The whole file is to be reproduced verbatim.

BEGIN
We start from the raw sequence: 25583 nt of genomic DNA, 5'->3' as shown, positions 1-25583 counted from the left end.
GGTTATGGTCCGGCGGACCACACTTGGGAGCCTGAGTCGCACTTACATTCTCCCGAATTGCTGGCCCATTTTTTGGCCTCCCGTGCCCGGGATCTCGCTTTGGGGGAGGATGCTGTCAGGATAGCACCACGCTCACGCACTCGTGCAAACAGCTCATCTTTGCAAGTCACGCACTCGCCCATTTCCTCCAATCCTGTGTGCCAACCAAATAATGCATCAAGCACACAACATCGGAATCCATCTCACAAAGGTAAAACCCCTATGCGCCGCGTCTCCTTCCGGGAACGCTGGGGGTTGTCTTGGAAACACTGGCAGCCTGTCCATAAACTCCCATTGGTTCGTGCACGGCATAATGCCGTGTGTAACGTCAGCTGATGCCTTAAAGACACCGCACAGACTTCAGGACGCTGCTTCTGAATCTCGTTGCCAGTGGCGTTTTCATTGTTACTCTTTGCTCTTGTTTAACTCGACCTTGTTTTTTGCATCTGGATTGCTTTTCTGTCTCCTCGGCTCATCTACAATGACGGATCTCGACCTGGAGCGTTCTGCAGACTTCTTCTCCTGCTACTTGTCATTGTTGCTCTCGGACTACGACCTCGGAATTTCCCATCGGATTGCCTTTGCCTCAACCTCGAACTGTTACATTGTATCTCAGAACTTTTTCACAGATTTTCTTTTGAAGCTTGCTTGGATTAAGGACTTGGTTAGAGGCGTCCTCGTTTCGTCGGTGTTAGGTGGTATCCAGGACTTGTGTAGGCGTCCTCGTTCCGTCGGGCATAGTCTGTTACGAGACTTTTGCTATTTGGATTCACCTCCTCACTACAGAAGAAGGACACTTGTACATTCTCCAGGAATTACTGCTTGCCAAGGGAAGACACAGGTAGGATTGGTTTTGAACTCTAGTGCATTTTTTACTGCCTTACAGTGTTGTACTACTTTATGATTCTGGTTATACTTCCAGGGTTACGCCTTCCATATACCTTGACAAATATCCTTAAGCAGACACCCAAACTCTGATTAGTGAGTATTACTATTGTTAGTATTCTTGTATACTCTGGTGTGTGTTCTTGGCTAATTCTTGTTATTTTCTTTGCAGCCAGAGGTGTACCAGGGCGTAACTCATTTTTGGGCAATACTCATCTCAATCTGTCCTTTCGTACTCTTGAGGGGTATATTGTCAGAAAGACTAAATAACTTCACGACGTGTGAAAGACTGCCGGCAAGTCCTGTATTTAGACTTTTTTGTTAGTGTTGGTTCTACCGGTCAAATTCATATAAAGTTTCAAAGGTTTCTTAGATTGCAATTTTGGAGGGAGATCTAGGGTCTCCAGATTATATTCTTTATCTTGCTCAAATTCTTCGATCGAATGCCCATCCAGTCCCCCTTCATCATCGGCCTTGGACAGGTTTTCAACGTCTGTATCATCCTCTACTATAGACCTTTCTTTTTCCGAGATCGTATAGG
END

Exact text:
We start from the raw sequence: 25583 nt of genomic DNA, 5'->3' as shown, positions 1-25583 counted from the left end.
GGTTATGGTCCGGCGGACCACACTTGGGAGCCTGAGTCGCACTTACATTCTCCCGAATTGCTGGCCCATTTTTTGGCCTCCCGTGCCCGGGATCTCGCTTTGGGGGAGGATGCTGTCAGGATAGCACCACGCTCACGCACTCGTGCAAACAGCTCATCTTTGCAAGTCACGCACTCGCCCATTTCCTCCAATCCTGTGTGCCAACCAAATAATGCATCAAGCACACAACATCGGAATCCATCTCACAAAGGTAAAACCCCTATGCGCCGCGTCTCCTTCCGGGAACGCTGGGGGTTGTCTTGGAAACACTGGCAGCCTGTCCATAAACTCCCATTGGTTCGTGCACGGCATAATGCCGTGTGTAACGTCAGCTGATGCCTTAAAGACACCGCACAGACTTCAGGACGCTGCTTCTGAATCTCGTTGCCAGTGGCGTTTTCATTGTTACTCTTTGCTCTTGTTTAACTCGACCTTGTTTTTTGCATCTGGATTGCTTTTCTGTCTCCTCGGCTCATCTACAATGACGGATCTCGACCTGGAGCGTTCTGCAGACTTCTTCTCCTGCTACTTGTCATTGTTGCTCTCGGACTACGACCTCGGAATTTCCCATCGGATTGCCTTTGCCTCAACCTCGAACTGTTACATTGTATCTCAGAACTTTTTCACAGATTTTCTTTTGAAGCTTGCTTGGATTAAGGACTTGGTTAGAGGCGTCCTCGTTTCGTCGGTGTTAGGTGGTATCCAGGACTTGTGTAGGCGTCCTCGTTCCGTCGGGCATAGTCTGTTACGAGACTTTTGCTATTTGGATTCACCTCCTCACTACAGAAGAAGGACACTTGTACATTCTCCAGGAATTACTGCTTGCCAAGGGAAGACACAGGTAGGATTGGTTTTGAACTCTAGTGCATTTTTTACTGCCTTACAGTGTTGTACTACTTTATGATTCTGGTTATACTTCCAGGGTTACGCCTTCCATATACCTTGACAAATATCCTTAAGCAGACACCCAAACTCTGATTAGTGAGTATTACTATTGTTAGTATTCTTGTATACTCTGGTGTGTGTTCTTGGCTAATTCTTGTTATTTTCTTTGCAGCCAGAGGTGTACCAGGGCGTAACTCATTTTTGGGCAATACTCATCTCAATCTGTCCTTTCGTACTCTTGAGGGGTATATTGTCAGAAAGACTAAATAACTTCACGACGTGTGAAAGACTGCCGGCAAGTCCTGTATTTAGACTTTTTTGTTAGTGTTGGTTCTACCGGTCAAATTCATATAAAGTTTCAAAGGTTTCTTAGATTGCAATTTTGGAGGGAGATCTAGGGTCTCCAGATTATATTCTTTATCTTGCTCAAATTCTTCGATCGAATGCCCATCCAGTCCCCCTTCATCATCGGCCTTGGACAGGTTTTCAACGTCTGTATCATCCTCTACTATAGACCTTTCTTTTTCCGAGATCGTATAGG